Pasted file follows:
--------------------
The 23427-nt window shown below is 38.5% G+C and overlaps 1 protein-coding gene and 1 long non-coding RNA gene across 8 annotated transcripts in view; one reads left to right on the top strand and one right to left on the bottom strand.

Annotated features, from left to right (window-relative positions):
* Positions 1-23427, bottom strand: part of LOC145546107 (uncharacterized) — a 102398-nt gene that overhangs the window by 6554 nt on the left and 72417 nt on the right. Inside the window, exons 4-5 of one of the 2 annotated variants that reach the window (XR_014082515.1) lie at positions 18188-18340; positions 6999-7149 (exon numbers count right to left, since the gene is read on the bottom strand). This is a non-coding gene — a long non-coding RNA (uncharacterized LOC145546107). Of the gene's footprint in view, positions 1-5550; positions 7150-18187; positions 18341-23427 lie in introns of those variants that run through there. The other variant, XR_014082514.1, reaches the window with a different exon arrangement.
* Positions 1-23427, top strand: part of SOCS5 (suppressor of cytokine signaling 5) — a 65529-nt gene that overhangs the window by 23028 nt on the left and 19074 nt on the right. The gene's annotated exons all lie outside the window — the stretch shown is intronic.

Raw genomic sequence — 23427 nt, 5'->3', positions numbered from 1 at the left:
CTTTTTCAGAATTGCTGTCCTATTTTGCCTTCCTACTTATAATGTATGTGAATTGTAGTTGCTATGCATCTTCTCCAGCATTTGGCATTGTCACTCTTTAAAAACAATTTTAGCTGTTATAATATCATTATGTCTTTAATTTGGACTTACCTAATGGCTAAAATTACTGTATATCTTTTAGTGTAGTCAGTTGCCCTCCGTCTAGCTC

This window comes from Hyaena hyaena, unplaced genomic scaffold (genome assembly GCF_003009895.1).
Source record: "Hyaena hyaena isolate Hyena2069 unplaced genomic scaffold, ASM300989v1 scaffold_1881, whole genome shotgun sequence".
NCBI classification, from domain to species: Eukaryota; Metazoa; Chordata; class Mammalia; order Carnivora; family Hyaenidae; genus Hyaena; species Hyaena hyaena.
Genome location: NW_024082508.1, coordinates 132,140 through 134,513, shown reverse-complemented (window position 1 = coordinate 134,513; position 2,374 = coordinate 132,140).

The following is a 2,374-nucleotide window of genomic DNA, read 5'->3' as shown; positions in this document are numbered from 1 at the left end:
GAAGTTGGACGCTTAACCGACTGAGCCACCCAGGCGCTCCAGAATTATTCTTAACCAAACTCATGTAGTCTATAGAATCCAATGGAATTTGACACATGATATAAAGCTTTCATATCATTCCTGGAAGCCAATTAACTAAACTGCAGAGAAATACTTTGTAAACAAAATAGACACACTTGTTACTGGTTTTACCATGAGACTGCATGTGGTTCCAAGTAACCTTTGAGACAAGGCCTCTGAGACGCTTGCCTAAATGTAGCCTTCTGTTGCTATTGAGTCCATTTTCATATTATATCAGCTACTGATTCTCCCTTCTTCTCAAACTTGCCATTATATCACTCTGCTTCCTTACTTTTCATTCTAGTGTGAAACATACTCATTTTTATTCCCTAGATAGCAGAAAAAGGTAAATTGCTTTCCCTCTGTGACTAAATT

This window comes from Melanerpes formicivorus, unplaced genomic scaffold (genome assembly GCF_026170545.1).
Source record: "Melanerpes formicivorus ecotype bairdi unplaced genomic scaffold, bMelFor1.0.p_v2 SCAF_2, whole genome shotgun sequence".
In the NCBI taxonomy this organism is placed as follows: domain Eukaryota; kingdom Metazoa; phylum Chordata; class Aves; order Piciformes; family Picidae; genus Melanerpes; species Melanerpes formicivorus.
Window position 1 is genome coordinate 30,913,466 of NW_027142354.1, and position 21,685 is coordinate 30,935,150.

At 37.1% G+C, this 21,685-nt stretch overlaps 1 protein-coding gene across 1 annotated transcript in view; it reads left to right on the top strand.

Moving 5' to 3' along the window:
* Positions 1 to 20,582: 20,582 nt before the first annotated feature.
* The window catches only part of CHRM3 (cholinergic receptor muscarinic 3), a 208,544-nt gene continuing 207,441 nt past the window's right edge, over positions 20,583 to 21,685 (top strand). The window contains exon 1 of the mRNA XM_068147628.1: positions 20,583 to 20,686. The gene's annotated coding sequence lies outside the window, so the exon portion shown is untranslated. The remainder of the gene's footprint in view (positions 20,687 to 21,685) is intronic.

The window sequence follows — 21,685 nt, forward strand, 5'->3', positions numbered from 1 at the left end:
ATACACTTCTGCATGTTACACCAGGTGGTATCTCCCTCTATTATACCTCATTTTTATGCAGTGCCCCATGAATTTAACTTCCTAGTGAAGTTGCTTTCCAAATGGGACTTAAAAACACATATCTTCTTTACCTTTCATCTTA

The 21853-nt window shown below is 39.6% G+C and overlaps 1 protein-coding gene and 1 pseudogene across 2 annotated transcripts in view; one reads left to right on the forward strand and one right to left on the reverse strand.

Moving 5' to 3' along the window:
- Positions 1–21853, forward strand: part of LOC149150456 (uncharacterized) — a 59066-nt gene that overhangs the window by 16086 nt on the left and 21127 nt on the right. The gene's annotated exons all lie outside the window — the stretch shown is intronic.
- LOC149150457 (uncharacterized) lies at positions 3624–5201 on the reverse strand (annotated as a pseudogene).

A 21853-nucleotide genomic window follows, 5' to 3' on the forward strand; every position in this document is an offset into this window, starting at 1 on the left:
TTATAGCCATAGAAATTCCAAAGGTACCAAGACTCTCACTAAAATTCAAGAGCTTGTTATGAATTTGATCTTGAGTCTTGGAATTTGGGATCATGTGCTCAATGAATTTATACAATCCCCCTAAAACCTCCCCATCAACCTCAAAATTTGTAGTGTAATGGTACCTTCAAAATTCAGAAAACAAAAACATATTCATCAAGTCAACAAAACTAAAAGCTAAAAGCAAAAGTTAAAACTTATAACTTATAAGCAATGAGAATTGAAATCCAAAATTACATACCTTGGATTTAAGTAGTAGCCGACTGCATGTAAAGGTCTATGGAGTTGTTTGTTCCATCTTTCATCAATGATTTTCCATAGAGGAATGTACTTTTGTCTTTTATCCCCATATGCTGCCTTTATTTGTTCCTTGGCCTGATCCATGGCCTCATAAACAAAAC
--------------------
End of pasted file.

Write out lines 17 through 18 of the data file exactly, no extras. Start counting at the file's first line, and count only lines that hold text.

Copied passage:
At 37.1% G+C, this 21,685-nt stretch overlaps 1 protein-coding gene across 1 annotated transcript in view; it reads left to right on the top strand.

Moving 5' to 3' along the window: